And that’s it for the challenges!


The Unofficial Extra Plate Tectonics Themed Great Geobakeoff

The super keen will have spotted that we set you an extra challenge this year – as part of our Plate Tectonic Stories competition (itself the result of 2017’s celebrations of the 50th anniversary of plate tectonic theory) we promised, whether you liked it or not, to automatically enter all plate tectonic themed cakes into that competition. And we received lots!

Huge thanks to everyone who sent us a plate tectonic themed creation, particularly as it didn’t really fit in with any of the main geobakeoff challenges this year (we didn’t really think that one through, did we?)

And coming in third in the over 18s category was this beautiful creation from Hannah Moss-Davies – last year’s Yellow Apron winner!

The Results

And so…in what must now qualify as the longest blog post in history, we come at last to the results. As bakeoff stalwarts will know, there are four categories of winners, inspired (because why not?) by the Tour de France jerseys. We begin with…

The Green Apron Award for most points accumulated

A hard fought competition this year, with many contenders.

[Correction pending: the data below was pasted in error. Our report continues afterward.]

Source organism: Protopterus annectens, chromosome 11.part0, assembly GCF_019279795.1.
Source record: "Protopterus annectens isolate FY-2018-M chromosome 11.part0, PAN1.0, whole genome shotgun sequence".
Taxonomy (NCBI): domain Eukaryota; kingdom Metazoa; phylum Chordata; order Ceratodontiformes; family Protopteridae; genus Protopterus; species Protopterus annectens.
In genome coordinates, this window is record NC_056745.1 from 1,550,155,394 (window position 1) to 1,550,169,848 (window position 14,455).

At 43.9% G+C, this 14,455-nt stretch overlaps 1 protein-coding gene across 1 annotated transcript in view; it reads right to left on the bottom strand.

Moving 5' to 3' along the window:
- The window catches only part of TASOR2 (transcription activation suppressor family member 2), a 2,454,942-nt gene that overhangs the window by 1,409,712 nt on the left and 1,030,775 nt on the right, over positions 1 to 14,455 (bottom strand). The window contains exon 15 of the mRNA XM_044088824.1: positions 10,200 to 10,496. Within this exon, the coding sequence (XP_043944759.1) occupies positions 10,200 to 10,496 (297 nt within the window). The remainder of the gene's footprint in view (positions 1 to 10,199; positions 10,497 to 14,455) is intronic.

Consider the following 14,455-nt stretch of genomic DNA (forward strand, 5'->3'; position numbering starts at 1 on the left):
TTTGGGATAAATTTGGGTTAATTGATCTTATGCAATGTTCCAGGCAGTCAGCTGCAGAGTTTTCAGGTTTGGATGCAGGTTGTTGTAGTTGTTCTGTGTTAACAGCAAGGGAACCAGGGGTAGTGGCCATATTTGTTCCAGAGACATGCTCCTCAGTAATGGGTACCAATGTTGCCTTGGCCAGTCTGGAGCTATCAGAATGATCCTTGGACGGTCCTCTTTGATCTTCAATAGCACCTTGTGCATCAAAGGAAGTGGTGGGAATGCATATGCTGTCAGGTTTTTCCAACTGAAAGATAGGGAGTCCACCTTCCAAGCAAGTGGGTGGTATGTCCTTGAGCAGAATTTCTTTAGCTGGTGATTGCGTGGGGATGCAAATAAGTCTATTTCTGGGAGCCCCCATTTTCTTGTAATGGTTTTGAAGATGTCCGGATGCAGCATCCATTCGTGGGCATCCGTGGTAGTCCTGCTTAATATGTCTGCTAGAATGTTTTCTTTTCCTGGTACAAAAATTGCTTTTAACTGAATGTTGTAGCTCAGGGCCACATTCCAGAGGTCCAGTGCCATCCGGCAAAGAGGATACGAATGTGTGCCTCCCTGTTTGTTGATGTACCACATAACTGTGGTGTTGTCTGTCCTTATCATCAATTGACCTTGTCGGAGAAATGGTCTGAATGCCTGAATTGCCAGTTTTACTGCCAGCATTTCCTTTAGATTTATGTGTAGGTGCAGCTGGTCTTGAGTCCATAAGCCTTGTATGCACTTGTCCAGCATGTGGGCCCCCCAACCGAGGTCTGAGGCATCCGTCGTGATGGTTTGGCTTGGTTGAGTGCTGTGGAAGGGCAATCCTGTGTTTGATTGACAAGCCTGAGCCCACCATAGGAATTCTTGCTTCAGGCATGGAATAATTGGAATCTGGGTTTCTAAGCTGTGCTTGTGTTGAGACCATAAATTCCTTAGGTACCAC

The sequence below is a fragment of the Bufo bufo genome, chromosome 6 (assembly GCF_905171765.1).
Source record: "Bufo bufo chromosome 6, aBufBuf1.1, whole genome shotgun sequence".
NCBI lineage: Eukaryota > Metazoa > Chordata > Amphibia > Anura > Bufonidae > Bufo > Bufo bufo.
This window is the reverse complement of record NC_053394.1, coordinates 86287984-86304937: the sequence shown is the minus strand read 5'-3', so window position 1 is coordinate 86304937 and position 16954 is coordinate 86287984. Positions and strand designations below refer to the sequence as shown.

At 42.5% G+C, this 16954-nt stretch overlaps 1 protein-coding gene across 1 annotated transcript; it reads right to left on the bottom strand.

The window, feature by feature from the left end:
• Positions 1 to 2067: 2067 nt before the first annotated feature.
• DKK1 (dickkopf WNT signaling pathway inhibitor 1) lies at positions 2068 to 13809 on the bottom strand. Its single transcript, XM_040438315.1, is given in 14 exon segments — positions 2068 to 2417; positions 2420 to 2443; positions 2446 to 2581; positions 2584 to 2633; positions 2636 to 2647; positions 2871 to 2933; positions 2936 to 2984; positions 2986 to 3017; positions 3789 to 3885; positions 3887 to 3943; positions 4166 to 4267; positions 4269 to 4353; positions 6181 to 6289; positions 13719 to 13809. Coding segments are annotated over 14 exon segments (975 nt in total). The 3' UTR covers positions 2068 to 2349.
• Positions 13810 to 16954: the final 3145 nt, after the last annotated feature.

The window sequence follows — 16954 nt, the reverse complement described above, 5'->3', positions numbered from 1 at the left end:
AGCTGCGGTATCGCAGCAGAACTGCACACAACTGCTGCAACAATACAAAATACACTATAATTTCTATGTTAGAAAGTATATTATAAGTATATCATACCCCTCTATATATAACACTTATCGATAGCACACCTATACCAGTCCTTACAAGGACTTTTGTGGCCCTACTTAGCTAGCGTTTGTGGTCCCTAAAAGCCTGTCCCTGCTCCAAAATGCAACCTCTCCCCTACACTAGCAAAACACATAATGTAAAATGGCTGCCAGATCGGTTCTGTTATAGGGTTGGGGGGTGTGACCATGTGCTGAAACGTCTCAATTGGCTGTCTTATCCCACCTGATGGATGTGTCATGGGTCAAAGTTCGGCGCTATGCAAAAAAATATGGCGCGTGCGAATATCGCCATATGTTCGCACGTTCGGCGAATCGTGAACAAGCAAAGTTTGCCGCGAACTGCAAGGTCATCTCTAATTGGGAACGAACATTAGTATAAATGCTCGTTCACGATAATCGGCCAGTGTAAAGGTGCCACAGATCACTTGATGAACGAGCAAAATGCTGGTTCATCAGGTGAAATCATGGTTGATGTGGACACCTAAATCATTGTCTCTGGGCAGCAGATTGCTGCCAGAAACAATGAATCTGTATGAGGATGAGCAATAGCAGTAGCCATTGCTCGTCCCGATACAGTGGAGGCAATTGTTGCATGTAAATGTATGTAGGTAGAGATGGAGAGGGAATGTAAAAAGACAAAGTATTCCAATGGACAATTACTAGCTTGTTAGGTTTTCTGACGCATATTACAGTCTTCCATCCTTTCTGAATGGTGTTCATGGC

In third place, with an impressive 340 points having completed 6 of the ten challenges, is Tsvetomila Mateeva…

In second place, just edging Tsvetomila out with 350 points, is long time geobakeoff star Alex Booer….

And once again, champions of the points competition are the fabulous Liz Laycock and the House Raptors, aka Tanith (9), Ruby (12) and Bryony (14). So far, these guys have achieved EVERY CHALLENGE ever posed in the geobakeoff (including that unfortunate William Smith hidden fossil episode), which merits an enormous round of applause, as well as this year’s Green Apron prize!

The Polka Dot Apron Award for most geologically accurate bake

For Tour de France fans among us, this one is officially known as King/Queen of the Mountains. But doesn’t necessarily have to include mountains.

An agonising choice this year, thanks in part to so many amazing Burgess Shale contenders. We have ended in a tie! Joint winners are:

Deirdre Walsh, for this incredible pyratised ammonite, modelled on a Geoscientist cover:



And Hazel Gibson for her fully operational Nodding Donkey on a cake!

The White Apron Award for Best Young Baker

There was fierce competition for this year’s White Apron. The winner is Amelie Meek (10) who completed an impressive seven out of the ten challenges, with a wonderful array of impressive baking skills!



The Yellow Apron Award for Best Bake

The ultimate geobaking prize goes this year to Emily Roberts and Holly Turner, for their incredible reconstruction of Stranger Things – complete with tunnels, Demogorgon and even those Christmas lights! It is a work of art.

And that – at long last – is it for another year! Well done to every one who joined in this year, we truly had so much fun looking through your entries, as always. The #geobakeoff hashtag is never off duty, so if you get up to any geobaking in the meantime, do share it with us! And we’ll see you next year…

2 thoughts on “The 2018 Great Geobakeoff – the results!

  1. Pingback: The Great Geoadvent: Door 24 | Geological Society of London blog